First time buyer numbers rising again

The average UK first-time buyer is 29 and earns £32,274

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The number of first time buyers has increased for the first time since April this year, according to figures from the National Association of Esate Agents.

The survey of more than 350 members businesses by the NAEA indicates that 28 per cent of sales were to first time buyers in August, the first time this has gone up since April.

Almost half of all homes sold were to people aged between 31 and 40 with just three per cent to those aged 18 to 30. This percentage has been falling gradually since August 2013 when it was 12 per cent.

The report also found that 90 per cent of buyers bought as couples, with seven per cent buying alone.

"Reports from our members suggest that the high house prices of the current housing market are still proving a barrier for the younger generation," said Mark Hayward, Managing Director of the National Association of Estate Agents. "First time buyers are getting older. It is concerning at the lack of young people unable to buy their first home before the age of thirty, having to rent or stay at home for longer in order to save."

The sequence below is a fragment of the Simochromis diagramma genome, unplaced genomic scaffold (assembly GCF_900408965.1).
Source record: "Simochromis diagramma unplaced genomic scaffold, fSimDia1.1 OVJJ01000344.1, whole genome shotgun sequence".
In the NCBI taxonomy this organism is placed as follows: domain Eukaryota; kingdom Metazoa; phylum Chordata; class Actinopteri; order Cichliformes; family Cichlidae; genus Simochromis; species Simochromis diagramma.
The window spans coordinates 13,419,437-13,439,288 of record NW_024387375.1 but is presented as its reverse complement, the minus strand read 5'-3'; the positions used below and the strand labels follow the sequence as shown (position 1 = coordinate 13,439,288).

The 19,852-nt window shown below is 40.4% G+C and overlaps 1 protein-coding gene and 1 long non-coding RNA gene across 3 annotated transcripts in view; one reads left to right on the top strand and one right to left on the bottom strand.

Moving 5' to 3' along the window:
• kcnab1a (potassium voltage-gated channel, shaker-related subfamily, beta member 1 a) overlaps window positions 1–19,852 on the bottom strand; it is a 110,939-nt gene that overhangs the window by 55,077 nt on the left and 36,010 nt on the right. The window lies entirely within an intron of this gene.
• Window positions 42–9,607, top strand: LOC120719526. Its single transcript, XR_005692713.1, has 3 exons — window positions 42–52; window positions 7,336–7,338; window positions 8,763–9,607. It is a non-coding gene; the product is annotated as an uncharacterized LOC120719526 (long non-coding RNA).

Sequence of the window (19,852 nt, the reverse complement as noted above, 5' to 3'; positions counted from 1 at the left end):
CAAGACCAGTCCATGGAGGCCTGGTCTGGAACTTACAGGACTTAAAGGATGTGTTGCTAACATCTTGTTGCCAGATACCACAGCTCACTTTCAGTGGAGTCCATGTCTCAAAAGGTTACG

A separate report from Your Move and Reeds Rains also indicates rising numbers of first-time buyer completions, up seven per cent compared to August 2013 with the the average purchase price for a first-time buyer property £151,942.

However, their report also reveals concerns among first-time buyers. Interest rate rises pushing up mortgage repayments was named as the number one concern putting off homehunters

"Initial signs of dissent among the Monetary Policy Committee hint that a base rate rise may happen in the New Year," said David Newnes, director of estate agents Your Move and Reeds Rains.

"The MMR regulations have been designed to make sure borrowers are primed and ready for this transition, as they should be well advised of the effect the base rate rise will have on their finances. But the eventual base rate rise is still a concern to borrowers, many of whom don’t think they’ll be able to afford to get onto the ladder if interest rates are higher."

The average London first-time buyer in August was 32 and earning £41,302, compared to the rest of the UK where they were 29 and earning £32,274.

London first-time buyers also put down the largest deposits at £71,309, more than double the figure in the South East (£32,983) and four times larger than Northern Ireland (£15,835) where the average first-time buyer purchase price went above £100,000 for the first time since 2011.